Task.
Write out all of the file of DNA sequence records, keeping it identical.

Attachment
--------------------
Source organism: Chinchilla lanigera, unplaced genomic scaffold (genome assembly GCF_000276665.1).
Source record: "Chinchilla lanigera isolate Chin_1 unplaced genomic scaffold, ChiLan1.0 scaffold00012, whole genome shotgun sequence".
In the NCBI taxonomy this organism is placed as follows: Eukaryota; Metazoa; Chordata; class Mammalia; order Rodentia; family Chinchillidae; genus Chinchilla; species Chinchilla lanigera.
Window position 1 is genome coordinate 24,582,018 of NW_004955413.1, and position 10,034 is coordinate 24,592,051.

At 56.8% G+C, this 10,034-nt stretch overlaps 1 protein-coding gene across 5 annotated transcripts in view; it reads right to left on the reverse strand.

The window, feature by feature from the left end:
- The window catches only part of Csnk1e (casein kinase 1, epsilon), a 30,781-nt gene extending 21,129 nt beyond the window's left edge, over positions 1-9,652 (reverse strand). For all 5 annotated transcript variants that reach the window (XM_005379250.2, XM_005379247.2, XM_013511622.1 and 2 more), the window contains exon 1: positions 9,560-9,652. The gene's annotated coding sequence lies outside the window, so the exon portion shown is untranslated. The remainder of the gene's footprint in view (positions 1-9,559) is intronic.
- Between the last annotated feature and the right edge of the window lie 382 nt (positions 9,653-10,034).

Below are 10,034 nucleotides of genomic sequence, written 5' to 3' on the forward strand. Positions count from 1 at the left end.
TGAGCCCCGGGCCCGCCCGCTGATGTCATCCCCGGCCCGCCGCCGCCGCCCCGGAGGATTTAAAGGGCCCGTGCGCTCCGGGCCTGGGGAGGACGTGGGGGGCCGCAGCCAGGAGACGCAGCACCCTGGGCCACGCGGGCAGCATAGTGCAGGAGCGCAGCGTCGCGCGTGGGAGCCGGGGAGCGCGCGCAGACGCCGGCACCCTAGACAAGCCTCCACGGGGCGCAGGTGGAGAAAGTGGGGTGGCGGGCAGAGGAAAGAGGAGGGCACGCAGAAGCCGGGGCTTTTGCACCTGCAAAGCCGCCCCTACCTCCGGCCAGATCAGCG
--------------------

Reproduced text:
Source organism: Chinchilla lanigera, unplaced genomic scaffold (genome assembly GCF_000276665.1).
Source record: "Chinchilla lanigera isolate Chin_1 unplaced genomic scaffold, ChiLan1.0 scaffold00012, whole genome shotgun sequence".
In the NCBI taxonomy this organism is placed as follows: Eukaryota; Metazoa; Chordata; class Mammalia; order Rodentia; family Chinchillidae; genus Chinchilla; species Chinchilla lanigera.
Window position 1 is genome coordinate 24,582,018 of NW_004955413.1, and position 10,034 is coordinate 24,592,051.

At 56.8% G+C, this 10,034-nt stretch overlaps 1 protein-coding gene across 5 annotated transcripts in view; it reads right to left on the reverse strand.

The window, feature by feature from the left end:
- The window catches only part of Csnk1e (casein kinase 1, epsilon), a 30,781-nt gene extending 21,129 nt beyond the window's left edge, over positions 1-9,652 (reverse strand). For all 5 annotated transcript variants that reach the window (XM_005379250.2, XM_005379247.2, XM_013511622.1 and 2 more), the window contains exon 1: positions 9,560-9,652. The gene's annotated coding sequence lies outside the window, so the exon portion shown is untranslated. The remainder of the gene's footprint in view (positions 1-9,559) is intronic.
- Between the last annotated feature and the right edge of the window lie 382 nt (positions 9,653-10,034).

Below are 10,034 nucleotides of genomic sequence, written 5' to 3' on the forward strand. Positions count from 1 at the left end.
TGAGCCCCGGGCCCGCCCGCTGATGTCATCCCCGGCCCGCCGCCGCCGCCCCGGAGGATTTAAAGGGCCCGTGCGCTCCGGGCCTGGGGAGGACGTGGGGGGCCGCAGCCAGGAGACGCAGCACCCTGGGCCACGCGGGCAGCATAGTGCAGGAGCGCAGCGTCGCGCGTGGGAGCCGGGGAGCGCGCGCAGACGCCGGCACCCTAGACAAGCCTCCACGGGGCGCAGGTGGAGAAAGTGGGGTGGCGGGCAGAGGAAAGAGGAGGGCACGCAGAAGCCGGGGCTTTTGCACCTGCAAAGCCGCCCCTACCTCCGGCCAGATCAGCG